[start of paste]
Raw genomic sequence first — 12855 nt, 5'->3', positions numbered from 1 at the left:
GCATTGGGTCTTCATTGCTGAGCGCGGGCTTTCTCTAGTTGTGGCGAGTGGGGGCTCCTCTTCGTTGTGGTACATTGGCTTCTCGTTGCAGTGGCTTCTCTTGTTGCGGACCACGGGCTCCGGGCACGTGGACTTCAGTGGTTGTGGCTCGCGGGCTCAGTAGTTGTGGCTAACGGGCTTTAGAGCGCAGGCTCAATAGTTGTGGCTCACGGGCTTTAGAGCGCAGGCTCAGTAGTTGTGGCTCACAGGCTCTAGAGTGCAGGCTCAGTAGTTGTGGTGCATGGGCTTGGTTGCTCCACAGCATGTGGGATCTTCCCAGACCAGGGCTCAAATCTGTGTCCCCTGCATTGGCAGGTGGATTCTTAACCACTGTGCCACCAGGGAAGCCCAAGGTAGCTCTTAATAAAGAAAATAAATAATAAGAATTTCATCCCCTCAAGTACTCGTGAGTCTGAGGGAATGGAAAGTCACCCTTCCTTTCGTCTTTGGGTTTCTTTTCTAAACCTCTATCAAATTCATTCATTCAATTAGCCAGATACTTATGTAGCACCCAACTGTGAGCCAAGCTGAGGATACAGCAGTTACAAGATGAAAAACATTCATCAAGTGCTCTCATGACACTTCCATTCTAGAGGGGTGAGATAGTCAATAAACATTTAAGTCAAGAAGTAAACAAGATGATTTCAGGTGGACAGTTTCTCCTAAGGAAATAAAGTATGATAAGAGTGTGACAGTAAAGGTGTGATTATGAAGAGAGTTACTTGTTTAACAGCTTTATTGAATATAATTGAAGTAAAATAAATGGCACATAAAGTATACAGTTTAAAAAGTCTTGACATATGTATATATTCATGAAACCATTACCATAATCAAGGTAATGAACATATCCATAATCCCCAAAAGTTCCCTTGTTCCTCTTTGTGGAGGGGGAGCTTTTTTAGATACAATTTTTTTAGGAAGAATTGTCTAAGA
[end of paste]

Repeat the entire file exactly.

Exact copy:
Raw genomic sequence first — 12855 nt, 5'->3', positions numbered from 1 at the left:
GCATTGGGTCTTCATTGCTGAGCGCGGGCTTTCTCTAGTTGTGGCGAGTGGGGGCTCCTCTTCGTTGTGGTACATTGGCTTCTCGTTGCAGTGGCTTCTCTTGTTGCGGACCACGGGCTCCGGGCACGTGGACTTCAGTGGTTGTGGCTCGCGGGCTCAGTAGTTGTGGCTAACGGGCTTTAGAGCGCAGGCTCAATAGTTGTGGCTCACGGGCTTTAGAGCGCAGGCTCAGTAGTTGTGGCTCACAGGCTCTAGAGTGCAGGCTCAGTAGTTGTGGTGCATGGGCTTGGTTGCTCCACAGCATGTGGGATCTTCCCAGACCAGGGCTCAAATCTGTGTCCCCTGCATTGGCAGGTGGATTCTTAACCACTGTGCCACCAGGGAAGCCCAAGGTAGCTCTTAATAAAGAAAATAAATAATAAGAATTTCATCCCCTCAAGTACTCGTGAGTCTGAGGGAATGGAAAGTCACCCTTCCTTTCGTCTTTGGGTTTCTTTTCTAAACCTCTATCAAATTCATTCATTCAATTAGCCAGATACTTATGTAGCACCCAACTGTGAGCCAAGCTGAGGATACAGCAGTTACAAGATGAAAAACATTCATCAAGTGCTCTCATGACACTTCCATTCTAGAGGGGTGAGATAGTCAATAAACATTTAAGTCAAGAAGTAAACAAGATGATTTCAGGTGGACAGTTTCTCCTAAGGAAATAAAGTATGATAAGAGTGTGACAGTAAAGGTGTGATTATGAAGAGAGTTACTTGTTTAACAGCTTTATTGAATATAATTGAAGTAAAATAAATGGCACATAAAGTATACAGTTTAAAAAGTCTTGACATATGTATATATTCATGAAACCATTACCATAATCAAGGTAATGAACATATCCATAATCCCCAAAAGTTCCCTTGTTCCTCTTTGTGGAGGGGGAGCTTTTTTAGATACAATTTTTTTAGGAAGAATTGTCTAAGA